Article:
IAE Blog

Information Age Education (IAE) is an Oregon not-for-profit corporation founded by David Moursund in August 2007. The IAE Blog was started in August 2010.

Integrating Project-based Learning with Information and Communication Technology

Recently I read about Ypsilanti New Tech High School in Michigan. It is a high school that is based on project-based learning and high tech.

Feldscher, K. (11/30/2010). Ypsilanti New Tech High School's unconventional approach resonating with teachers, students. Retrieved 12/1/2010 from http://www.annarbor.com/news/ypsilanti/ypsilanti-new-tech-high-school-students-and-staff-adjust-to-changes-excited-about-new-direction/.

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Volunteer Led Robotics Projects and Robotics Contests in Precollege Education

My older daughter visited me over Thanksgiving holidays. She is a woman of many talents, including being a very good computer programmer with interests in a number of different fields. She is particularly interested in computer games and in the roles of robotics in education.

For a number of years she has worked as a volunteer in helping teams of precollege students build robots that they then use in robotics competitions. While continuing to participate as a volunteer at this individual team level, she has also risen to the level of being a (volunteer) judge at regional and national contests.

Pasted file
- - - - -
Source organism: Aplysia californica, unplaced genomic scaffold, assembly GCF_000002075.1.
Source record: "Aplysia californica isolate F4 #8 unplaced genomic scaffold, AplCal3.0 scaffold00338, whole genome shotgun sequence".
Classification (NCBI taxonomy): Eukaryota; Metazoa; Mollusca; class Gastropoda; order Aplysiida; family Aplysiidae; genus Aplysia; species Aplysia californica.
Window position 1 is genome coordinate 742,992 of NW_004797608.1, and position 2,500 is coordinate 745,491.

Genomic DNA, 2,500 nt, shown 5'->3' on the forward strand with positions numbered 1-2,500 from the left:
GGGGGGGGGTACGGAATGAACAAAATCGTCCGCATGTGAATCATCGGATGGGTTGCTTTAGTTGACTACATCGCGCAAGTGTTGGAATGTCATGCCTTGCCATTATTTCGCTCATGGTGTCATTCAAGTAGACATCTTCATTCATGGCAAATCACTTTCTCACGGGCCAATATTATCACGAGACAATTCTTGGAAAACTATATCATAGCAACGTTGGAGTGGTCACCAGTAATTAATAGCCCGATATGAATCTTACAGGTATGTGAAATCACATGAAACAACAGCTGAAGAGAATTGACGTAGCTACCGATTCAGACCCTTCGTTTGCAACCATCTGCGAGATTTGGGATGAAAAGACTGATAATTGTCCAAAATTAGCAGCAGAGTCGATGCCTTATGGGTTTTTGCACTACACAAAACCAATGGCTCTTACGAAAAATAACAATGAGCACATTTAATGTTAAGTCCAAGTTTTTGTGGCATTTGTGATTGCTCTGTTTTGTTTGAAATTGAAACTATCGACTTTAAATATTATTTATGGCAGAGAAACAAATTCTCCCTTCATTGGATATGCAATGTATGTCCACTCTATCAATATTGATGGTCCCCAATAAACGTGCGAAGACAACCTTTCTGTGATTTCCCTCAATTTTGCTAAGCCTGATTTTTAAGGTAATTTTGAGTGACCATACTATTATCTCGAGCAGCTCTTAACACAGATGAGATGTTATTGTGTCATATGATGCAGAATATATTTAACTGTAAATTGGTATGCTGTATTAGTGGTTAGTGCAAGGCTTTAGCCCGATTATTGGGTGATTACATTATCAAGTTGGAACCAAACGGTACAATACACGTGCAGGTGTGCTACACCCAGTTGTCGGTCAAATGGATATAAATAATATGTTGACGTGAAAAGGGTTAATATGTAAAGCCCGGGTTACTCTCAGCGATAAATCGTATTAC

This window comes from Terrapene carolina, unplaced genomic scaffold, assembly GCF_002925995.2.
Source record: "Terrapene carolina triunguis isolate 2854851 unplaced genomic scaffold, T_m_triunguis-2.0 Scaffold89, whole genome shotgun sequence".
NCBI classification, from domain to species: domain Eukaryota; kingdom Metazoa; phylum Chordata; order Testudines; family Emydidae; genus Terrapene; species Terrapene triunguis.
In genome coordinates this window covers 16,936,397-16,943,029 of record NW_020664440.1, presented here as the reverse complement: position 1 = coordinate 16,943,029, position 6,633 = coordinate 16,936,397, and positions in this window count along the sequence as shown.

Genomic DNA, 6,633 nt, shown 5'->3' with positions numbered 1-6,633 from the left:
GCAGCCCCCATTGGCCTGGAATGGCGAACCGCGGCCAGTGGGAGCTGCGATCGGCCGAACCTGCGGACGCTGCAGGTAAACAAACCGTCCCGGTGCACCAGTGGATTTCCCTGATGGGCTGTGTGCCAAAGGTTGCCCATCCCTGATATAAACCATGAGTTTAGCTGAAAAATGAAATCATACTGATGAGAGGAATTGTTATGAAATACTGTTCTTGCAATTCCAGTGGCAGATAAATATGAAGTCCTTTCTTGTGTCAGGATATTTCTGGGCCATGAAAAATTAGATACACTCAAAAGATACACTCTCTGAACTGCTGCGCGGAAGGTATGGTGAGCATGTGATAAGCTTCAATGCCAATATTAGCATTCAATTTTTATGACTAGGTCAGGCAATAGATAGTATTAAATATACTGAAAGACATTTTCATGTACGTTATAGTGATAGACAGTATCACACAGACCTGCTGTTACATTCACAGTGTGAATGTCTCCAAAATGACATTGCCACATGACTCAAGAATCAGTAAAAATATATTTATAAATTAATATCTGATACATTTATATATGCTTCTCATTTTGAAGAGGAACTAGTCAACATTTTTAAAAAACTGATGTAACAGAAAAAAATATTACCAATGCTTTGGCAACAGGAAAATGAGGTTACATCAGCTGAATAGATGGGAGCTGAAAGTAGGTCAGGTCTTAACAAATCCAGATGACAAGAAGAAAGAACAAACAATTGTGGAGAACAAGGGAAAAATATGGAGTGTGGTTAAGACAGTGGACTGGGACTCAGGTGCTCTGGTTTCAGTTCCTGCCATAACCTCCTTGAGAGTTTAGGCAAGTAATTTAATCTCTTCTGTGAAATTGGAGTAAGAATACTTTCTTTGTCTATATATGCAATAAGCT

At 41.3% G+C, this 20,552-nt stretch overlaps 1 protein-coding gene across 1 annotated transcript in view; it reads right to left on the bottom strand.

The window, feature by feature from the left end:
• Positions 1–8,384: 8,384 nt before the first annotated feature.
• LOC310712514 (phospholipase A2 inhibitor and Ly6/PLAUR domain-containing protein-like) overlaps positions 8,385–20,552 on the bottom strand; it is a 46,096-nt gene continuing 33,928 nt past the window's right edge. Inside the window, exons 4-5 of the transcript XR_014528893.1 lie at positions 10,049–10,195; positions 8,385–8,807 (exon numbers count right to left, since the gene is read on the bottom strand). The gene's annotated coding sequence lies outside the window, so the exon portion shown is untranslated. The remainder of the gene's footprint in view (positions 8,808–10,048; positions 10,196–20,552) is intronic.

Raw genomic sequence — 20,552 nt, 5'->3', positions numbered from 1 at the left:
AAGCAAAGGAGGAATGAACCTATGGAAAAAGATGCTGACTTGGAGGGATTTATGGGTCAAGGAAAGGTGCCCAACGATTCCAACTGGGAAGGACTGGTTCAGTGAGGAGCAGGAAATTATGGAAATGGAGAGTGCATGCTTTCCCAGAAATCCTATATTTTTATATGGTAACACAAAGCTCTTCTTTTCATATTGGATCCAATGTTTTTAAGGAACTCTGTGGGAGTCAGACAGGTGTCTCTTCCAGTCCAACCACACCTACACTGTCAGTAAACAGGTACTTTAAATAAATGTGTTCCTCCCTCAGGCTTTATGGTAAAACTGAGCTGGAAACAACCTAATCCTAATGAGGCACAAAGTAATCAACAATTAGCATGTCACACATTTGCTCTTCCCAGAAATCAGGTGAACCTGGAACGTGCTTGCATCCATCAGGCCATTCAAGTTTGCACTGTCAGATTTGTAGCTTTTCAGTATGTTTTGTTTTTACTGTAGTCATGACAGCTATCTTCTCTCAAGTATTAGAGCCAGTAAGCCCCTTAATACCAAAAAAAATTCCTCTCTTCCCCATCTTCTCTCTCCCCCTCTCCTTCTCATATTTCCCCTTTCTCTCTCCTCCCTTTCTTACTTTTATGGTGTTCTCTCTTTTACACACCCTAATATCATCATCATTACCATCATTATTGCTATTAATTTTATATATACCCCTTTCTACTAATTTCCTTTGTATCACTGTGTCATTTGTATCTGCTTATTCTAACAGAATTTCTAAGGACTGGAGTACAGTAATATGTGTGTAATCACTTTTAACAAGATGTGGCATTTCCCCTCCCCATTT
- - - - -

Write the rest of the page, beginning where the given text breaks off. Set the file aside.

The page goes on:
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Teaching Kids Real Math with Computers (17-minute TED Video)

For most of my professional career I have been advocating major changes in the school math curriculum to better reflect the changes being brought about by computers. In brief summary, much of our school math curriculum content focuses on helping students learn to do by hand the computations and symbol manipulations that computers can do much more rapidly and accurately.

This TED video provides a really neat summary of my thoughts:

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7637 Hits

Computer Technology: Solutions Looking for a Problem and Problems Looking for a Solution

Many years ago I heard the statement that a computer is a solution looking for a problem. This statement has stuck in my head, and it still seems relevant.

The history of computing devices is usually traced back many thousands of years ago to the abacus and still earlier aids to counting and keeping track of quantities. An abacus is an excellent and easy-to-learn aid to adding and subtracting integers.

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Garbage in, Garbage Out—For Computer and Human Brains

The idea of GIGO (garbage in, garbage out) is suggested by the following statement by Charles Babbage:

On two occasions I have been asked—"Pray, Mr. Babbage, if you put into the machine wrong figures, will the right answers come out?" ... I am not able rightly to apprehend the kind of confusion of ideas that could provoke such a question. (Charles Babbage; English mathematician, philosopher, inventor, and mechanical engineer who originated the concept of a programmable computer; 1791–1871).

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